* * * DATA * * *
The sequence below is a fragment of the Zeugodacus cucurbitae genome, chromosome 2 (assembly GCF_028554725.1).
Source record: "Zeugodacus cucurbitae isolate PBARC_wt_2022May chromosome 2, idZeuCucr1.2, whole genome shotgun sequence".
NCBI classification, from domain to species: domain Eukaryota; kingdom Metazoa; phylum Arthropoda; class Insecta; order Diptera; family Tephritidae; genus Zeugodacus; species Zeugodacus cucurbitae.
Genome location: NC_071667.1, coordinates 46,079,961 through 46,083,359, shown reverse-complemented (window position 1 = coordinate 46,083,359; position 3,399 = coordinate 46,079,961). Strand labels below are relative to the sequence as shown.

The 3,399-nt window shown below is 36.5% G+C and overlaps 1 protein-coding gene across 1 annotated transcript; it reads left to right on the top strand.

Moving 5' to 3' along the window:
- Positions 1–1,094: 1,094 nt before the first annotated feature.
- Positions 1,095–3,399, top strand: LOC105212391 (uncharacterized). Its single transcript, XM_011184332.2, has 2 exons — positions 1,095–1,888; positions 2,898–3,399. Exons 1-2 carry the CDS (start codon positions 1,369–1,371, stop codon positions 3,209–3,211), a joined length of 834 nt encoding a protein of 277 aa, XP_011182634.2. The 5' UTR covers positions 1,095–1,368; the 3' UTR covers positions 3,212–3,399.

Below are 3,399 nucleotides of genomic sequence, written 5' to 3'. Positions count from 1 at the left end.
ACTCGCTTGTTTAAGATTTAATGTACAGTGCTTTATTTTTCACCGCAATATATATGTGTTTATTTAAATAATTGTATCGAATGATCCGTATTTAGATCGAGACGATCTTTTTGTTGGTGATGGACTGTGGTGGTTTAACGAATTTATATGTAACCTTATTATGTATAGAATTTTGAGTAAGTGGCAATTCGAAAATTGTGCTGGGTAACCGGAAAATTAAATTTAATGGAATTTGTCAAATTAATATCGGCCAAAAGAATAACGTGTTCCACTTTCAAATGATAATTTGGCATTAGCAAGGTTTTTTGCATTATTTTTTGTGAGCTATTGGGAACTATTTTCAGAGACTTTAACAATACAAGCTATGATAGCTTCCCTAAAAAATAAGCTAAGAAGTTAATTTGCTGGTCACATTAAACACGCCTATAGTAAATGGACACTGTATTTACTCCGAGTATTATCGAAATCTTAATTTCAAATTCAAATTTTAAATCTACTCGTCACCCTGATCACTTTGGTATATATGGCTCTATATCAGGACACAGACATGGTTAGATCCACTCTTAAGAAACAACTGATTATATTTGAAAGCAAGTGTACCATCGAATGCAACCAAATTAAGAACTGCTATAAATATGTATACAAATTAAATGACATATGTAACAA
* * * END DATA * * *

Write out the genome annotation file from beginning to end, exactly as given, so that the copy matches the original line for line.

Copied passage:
The sequence below is a fragment of the Zeugodacus cucurbitae genome, chromosome 2 (assembly GCF_028554725.1).
Source record: "Zeugodacus cucurbitae isolate PBARC_wt_2022May chromosome 2, idZeuCucr1.2, whole genome shotgun sequence".
NCBI classification, from domain to species: domain Eukaryota; kingdom Metazoa; phylum Arthropoda; class Insecta; order Diptera; family Tephritidae; genus Zeugodacus; species Zeugodacus cucurbitae.
Genome location: NC_071667.1, coordinates 46,079,961 through 46,083,359, shown reverse-complemented (window position 1 = coordinate 46,083,359; position 3,399 = coordinate 46,079,961). Strand labels below are relative to the sequence as shown.

The 3,399-nt window shown below is 36.5% G+C and overlaps 1 protein-coding gene across 1 annotated transcript; it reads left to right on the top strand.

Moving 5' to 3' along the window:
- Positions 1–1,094: 1,094 nt before the first annotated feature.
- Positions 1,095–3,399, top strand: LOC105212391 (uncharacterized). Its single transcript, XM_011184332.2, has 2 exons — positions 1,095–1,888; positions 2,898–3,399. Exons 1-2 carry the CDS (start codon positions 1,369–1,371, stop codon positions 3,209–3,211), a joined length of 834 nt encoding a protein of 277 aa, XP_011182634.2. The 5' UTR covers positions 1,095–1,368; the 3' UTR covers positions 3,212–3,399.

Below are 3,399 nucleotides of genomic sequence, written 5' to 3'. Positions count from 1 at the left end.
ACTCGCTTGTTTAAGATTTAATGTACAGTGCTTTATTTTTCACCGCAATATATATGTGTTTATTTAAATAATTGTATCGAATGATCCGTATTTAGATCGAGACGATCTTTTTGTTGGTGATGGACTGTGGTGGTTTAACGAATTTATATGTAACCTTATTATGTATAGAATTTTGAGTAAGTGGCAATTCGAAAATTGTGCTGGGTAACCGGAAAATTAAATTTAATGGAATTTGTCAAATTAATATCGGCCAAAAGAATAACGTGTTCCACTTTCAAATGATAATTTGGCATTAGCAAGGTTTTTTGCATTATTTTTTGTGAGCTATTGGGAACTATTTTCAGAGACTTTAACAATACAAGCTATGATAGCTTCCCTAAAAAATAAGCTAAGAAGTTAATTTGCTGGTCACATTAAACACGCCTATAGTAAATGGACACTGTATTTACTCCGAGTATTATCGAAATCTTAATTTCAAATTCAAATTTTAAATCTACTCGTCACCCTGATCACTTTGGTATATATGGCTCTATATCAGGACACAGACATGGTTAGATCCACTCTTAAGAAACAACTGATTATATTTGAAAGCAAGTGTACCATCGAATGCAACCAAATTAAGAACTGCTATAAATATGTATACAAATTAAATGACATATGTAACAA